by Sally Pike

Too much change - too little benefit?

Change Management

Too much change - too little benefit?
Too much change - too little benefit?

Chocolate is good, but lots of chocolate?  A touch of salt makes things tastier, but too much salt? Experience has taught us that things in moderation are usually better than too much, and so, it would appear, it is for change too. There can be too much change!

Change, though a fundamental human condition and an essential for a healthy business, frequently meets resistance and negativity, worsened working patterns, performance and productivity.  To achieve planned change, change that delivers the benefits and vision that led to the change, takes experienced change practitioners and leaders to maintain morale and ensure the changes are adopted and embedded.

So what happens when there is no apparent end to change?  What happens when an
organisation, for whatever reason, seems committed to undergo continual change?

Well, the result is change fatigue.  Change fatigue bleeds energy out of the people and the change system.  It is worse than resistance, which can be turned and used to drive things forward, change fatigue makes people passive - nothing gets done, there is easy agreement and no commitment, lethargy and tokenism means that processes and behaviours remain unaltered, and no benefits are delivered.

So what to do?  Big change or small change; big bang or structured change; brutal or soft?  Any of these will do but NOT slow change.   If you intend to take out a diseased appendix, there are many operational procedures, but not one of the procedures favours a ‘let’s do this over the week’ type approach...  Change needs to be planned and communicated, with clear milestones which can be recognised and celebrated, if appropriate, and it needs an end. 

Neither should it be delayed until the last possible moment.  Waiting until the project is about to deliver, just won’t do – it is far too late.  Tackling the change issues early is not only sensible, it is often the only way the issues can be properly addressed.  This may mean starting as the project portfolio prioritisation phase.  Far from resource availability being the key decisive factor – often the approach adopted in less mature organisations – it is the assessment and modelling of impacts on the business of the changes wrought by the projects that are critical.  With this as clear governance accountability, the incidence of change fatigue drops.

First must be an evaluation of the value the change has for the business and the achievement of its strategy. This establishes the desirability of a project.  This then needs to be moderated by first the level of risk of not achieving the benefits, and then by considering the impact and riskiness of the resourcing the project – establishing its do-ability.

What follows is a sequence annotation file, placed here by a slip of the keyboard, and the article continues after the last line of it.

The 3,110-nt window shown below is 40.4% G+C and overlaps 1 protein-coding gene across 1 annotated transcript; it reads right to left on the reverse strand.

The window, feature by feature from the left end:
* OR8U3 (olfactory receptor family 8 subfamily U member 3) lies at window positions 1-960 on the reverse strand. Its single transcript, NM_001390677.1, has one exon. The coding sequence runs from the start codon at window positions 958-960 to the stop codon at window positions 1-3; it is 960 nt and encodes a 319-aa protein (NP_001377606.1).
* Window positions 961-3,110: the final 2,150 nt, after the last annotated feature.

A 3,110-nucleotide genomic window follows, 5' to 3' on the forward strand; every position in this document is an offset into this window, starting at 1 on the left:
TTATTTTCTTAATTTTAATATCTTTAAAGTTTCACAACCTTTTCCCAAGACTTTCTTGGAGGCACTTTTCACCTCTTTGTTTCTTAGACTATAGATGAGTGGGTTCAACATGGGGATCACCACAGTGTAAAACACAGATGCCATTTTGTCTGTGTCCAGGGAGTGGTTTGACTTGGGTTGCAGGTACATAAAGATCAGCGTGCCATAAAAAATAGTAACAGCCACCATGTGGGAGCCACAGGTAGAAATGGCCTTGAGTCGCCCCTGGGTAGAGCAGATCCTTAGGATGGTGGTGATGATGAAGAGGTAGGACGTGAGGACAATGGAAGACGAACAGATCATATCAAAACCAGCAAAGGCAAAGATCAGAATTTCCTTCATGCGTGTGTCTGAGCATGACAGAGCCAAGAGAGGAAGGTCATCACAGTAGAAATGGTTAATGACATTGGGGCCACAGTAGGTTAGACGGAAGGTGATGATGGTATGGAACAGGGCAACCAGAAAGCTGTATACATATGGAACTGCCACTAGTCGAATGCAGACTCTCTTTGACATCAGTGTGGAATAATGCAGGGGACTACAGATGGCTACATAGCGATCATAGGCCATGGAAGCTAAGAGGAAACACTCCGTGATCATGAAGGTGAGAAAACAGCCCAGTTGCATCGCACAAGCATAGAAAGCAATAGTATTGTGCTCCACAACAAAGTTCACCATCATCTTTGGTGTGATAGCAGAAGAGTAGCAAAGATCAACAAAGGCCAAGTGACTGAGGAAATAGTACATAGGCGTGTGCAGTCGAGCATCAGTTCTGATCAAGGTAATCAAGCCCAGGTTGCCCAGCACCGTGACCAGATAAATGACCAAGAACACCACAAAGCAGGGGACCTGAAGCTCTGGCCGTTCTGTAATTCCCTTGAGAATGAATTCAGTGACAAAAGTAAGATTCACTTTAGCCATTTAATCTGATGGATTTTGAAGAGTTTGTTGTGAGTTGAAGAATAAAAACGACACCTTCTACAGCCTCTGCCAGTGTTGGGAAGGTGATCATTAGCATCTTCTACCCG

The real difficulty arises when the decisions have to be taken in the context of all the other decisions already taken about the project portfolio and allocation of resources to other projects and other business-as-usual tasks.  The likelihood of taking good decisions on a project that doesn’t unravel earlier good decisions taken on other projects is very high.  How can this be addressed?

To make ‘safe’ decisions governance groups must look beyond simple ‘case-by-case’ assessments and look to tools that provide organisation-wide capacity modelling tools and techniques.  Such a tool should provide a degree of ‘what if’ scenario planning’ to take place.

The major factors to be considered are: 

•    project modelling:  indicating the optimal mix of projects: size, type and complexity, that the organisation can effectively managed at any one time

•    resource modelling:  indicating optimal combination of resource required to manage the agreed levels of project work

•    impact modelling: indicating the type, level, level of risk, and timing of anticipated change mapped against the business areas receiving the changes from projects and other initiatives – whilst maintaining business as usual performance.

Impact modelling is particularly helpful in sequencing and sizing changes and is fairly essential in dynamic businesses where significant change, and hence change fatigue, are common.

One approach that has paid big dividends to organisations with project portfolios with more than 20 projects in is the 'efficient frontier' modelling tool.  It uses the ideas of risk-adjusted value and risk-adjusted project costs to identify the 5-10 genuine options for the most desirable-do-able portfolio.

 

 

It determines the best combinations in terms of return (both financial and strategic) from the initiative investment.  To select the best possible portfolio, the governance group can then focus its attention on a small number of feasible portfolios (highlighted red boxes in the diagram).  The real gain from this tool, and others like it, is most obvious when additional requests for projects arise after the portfolio has been agreed – a common, almost inevitable fact that disturbs the best laid plans.

PiCubed and UK based sister company CITI have worked in the field of making projects and programmes valuable for more than 20 years. We know that change is an everyday reality for most businesses, change on change is becoming more frequent as the rate of change increases inexorably – but we also know that the human psyche has its own limits, which must be understood and respected if the changes are to deliver the benefits that were the cause of the change.

If you would like to know more about change, benefits and project management techniques please call or write to Sally, who will be delighted to forward you more information.  spike@pi3.co.za, +27 21 7955130

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